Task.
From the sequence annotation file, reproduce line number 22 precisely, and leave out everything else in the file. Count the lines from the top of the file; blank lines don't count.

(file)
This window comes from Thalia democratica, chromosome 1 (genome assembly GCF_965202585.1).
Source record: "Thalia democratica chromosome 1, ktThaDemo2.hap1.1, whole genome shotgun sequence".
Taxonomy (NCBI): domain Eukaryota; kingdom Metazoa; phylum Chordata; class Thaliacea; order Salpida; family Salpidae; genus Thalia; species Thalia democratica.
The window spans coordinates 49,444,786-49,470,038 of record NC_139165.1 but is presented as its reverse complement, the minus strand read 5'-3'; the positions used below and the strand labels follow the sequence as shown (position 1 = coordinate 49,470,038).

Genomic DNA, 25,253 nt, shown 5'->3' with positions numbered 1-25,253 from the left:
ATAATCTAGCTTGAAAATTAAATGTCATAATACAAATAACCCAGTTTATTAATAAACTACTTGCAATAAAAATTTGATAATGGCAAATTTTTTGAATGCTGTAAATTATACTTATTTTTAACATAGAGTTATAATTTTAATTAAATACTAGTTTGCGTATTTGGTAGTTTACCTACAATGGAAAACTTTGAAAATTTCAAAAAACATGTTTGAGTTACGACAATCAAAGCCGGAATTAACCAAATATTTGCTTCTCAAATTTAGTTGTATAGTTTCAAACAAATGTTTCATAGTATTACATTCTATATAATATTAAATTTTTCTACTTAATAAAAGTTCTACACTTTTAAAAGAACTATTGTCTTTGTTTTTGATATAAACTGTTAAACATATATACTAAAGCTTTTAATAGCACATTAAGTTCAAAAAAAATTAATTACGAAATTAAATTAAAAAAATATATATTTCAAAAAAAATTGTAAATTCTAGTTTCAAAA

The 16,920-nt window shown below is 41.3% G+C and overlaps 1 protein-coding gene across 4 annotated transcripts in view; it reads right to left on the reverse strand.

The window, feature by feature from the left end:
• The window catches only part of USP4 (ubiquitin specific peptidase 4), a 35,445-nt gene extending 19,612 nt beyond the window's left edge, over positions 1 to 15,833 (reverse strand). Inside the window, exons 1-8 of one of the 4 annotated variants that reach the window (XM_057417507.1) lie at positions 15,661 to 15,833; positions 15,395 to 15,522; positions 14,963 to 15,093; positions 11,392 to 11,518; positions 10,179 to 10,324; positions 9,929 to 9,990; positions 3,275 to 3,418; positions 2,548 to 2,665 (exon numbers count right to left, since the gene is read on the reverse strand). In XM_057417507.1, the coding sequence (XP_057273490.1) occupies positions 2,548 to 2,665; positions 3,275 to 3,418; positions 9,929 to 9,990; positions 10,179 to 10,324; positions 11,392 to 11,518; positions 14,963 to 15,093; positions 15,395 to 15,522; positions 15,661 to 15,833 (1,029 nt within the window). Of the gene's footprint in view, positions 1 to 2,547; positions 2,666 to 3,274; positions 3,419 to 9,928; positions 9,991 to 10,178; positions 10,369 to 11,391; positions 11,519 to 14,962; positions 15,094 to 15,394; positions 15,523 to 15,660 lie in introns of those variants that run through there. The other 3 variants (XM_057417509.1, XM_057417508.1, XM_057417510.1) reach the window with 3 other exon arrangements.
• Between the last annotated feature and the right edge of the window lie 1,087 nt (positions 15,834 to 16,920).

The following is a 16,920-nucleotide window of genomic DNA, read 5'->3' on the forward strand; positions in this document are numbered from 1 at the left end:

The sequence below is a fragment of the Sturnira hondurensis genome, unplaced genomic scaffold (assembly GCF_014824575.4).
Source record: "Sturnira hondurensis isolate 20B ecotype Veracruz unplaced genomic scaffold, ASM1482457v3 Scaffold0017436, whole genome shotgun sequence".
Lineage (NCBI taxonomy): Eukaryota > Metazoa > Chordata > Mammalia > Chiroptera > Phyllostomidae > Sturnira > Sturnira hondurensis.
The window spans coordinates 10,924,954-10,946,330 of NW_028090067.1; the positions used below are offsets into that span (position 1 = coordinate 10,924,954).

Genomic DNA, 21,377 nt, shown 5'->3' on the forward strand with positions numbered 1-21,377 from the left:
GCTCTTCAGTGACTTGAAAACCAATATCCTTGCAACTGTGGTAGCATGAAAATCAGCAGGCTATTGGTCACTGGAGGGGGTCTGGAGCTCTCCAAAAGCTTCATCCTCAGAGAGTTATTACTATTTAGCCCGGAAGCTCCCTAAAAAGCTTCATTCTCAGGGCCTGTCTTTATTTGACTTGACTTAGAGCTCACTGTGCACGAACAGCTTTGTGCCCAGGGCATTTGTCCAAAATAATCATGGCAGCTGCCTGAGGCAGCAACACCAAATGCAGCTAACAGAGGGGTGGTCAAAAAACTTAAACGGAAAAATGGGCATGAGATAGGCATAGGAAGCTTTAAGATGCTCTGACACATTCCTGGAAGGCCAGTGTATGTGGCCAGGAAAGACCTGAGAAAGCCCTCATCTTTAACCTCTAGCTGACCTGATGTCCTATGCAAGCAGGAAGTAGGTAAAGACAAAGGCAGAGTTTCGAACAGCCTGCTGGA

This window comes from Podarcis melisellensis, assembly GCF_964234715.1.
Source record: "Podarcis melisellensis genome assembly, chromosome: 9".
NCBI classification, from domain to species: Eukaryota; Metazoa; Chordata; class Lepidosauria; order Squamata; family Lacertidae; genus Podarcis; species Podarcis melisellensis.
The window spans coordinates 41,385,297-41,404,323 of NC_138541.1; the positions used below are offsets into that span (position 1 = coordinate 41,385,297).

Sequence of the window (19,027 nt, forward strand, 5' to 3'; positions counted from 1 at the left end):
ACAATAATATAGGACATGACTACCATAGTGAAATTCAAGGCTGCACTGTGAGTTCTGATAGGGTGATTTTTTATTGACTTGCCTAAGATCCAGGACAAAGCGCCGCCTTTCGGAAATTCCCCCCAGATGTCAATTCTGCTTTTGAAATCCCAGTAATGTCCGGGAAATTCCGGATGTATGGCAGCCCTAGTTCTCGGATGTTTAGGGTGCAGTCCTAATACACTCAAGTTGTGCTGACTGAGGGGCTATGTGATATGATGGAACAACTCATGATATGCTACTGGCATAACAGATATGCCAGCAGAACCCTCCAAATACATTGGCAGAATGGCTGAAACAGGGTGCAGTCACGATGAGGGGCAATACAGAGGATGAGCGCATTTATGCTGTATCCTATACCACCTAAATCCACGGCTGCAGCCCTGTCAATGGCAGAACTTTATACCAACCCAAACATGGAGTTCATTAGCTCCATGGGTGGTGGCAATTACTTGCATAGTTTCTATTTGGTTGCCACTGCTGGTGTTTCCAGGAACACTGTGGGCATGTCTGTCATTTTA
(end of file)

Sequence of the window (19,027 nt, forward strand, 5' to 3'; positions counted from 1 at the left end):